‘Hate speech’ is tricky, so please note: *trigger warning*
The reclamation of hate speech is difficult to discuss without diving straight in to the obvious negatives. The only person you’d want calling you a “dirty little f*ggot” is whoever’s slamming you from behind (of course, only if you’re into it). I’ve heard “you like that c*nt?” during sex because he thought I’d find it sexy. Needless to say, that was the last time we saw each other.
Hearing words deemed as hate speech can bring discomfort and be jarring to hear. All queer men will have different associations with words like “f*ggot”, “homo”, and “queer”, but these words also connect us with a shared experience. These words are part of our individual journey to self-acceptance and self-confidence.
Why take it back?
Language evolves and flexes over time. For example, “faggot” is an archaic English term for ‘bundle’. “What a lovely faggot of linen” is just something you won’t hear today. New words are created, and others die out, both in and out of the queer community. This is why the belief that queer hate speech should always be weighted as a homophobic slur is both understandable and problematic. There is a dark history of certain queer slurs penetrating our community. If being called a ‘faggot’ is the worst thing you can say to a gay man, and the word isn’t taken up and re-molded by its intended target, then it will stay as the worst thing you can say to a gay man.
Sorry, I didn’t order this?
Reclaiming language is important because it focuses on stigma, negativity, ownership, and power. Hopefully, hate speech isn’t something we experience in our daily lives even though we know it still exists. Certain words, for certain people, lurk in the closet ready to jump out and sucker-punch you in the back of the head.
British linguist Paul Baker insists ‘“queer” was reclaimed by academics and activists in the early 1990s. This is an example of the awkward transition phase of language reclamation. There is an initial disconnect between those reclaiming the word, and those who don’t know that the word is being reclaimed, and continue to use it in a negative way. There’s also a portion of men who won’t participate in this reclamation because they don’t fully associate themselves with the queer ‘lifestyle’.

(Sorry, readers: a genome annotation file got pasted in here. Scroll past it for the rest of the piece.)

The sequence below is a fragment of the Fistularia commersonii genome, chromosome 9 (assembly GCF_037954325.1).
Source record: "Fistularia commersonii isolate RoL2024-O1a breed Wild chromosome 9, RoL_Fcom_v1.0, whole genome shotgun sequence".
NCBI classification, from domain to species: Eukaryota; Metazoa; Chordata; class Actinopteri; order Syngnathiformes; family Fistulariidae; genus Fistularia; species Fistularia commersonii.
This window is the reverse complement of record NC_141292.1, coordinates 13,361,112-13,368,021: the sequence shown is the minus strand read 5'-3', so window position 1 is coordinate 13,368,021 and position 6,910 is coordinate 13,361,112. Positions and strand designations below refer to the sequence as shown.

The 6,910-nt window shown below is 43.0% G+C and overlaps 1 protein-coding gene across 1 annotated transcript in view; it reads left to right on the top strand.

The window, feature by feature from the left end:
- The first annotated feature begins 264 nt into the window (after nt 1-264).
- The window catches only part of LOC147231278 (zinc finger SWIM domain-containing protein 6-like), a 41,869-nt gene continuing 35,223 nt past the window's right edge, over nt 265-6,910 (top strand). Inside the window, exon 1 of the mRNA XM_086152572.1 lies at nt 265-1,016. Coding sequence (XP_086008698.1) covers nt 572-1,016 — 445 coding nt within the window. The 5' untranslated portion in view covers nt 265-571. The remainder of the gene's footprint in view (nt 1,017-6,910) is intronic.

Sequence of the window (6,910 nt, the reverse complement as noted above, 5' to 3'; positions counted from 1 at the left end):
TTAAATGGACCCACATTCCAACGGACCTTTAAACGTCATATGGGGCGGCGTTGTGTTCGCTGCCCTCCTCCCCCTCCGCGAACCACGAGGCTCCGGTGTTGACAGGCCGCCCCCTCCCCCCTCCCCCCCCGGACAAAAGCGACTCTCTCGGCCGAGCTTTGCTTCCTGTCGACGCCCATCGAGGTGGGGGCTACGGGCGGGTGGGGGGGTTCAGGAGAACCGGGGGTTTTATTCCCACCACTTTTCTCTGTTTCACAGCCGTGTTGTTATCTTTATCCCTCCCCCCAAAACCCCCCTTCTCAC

Childhood cycles of self-loathing and internalised homophobia also start with the associations impressionable kids place on words.
Fag = bad. Gay = bad. Faggot = bad. Homo = bad.
Unlearning these words in a negative context takes years. This is why it is so crucial to disarm hate speech and make these phrases neutral (or even positive) by removing stigma and leaving them unable to offend or injure.
Work on your relationships
I’m sure we’re all still eliminating certain words from our heterosexual friends’ vocabularies. Some words hurt or empower more than others, and each of us has different relationships and understandings of the words that might be used against us. Some will make the hair on the back of your neck stand up when uttered, and you won’t flinch while others are screamed in your face. A 2015 study found that self-labeling with a derogatory term actually weakens its stigmatising force. To self-label is an action, and an someone who takes action possess power.
A delicate touch
Changing your mind takes time, especially regarding language about your identity and self-expression. You’re allowed to be passionate and invested in it because it’s so important. It is possible to reform a positive relationship with hate speech, if and when you’re ready.
Almost all negative associations with hate speech are associated with feelings of isolation and othering, which is why it’s so important for the queer community to collectively recover and reclaim the words that are thrown at us.
Fortunately there is something you can do to end the hate attached to certain words.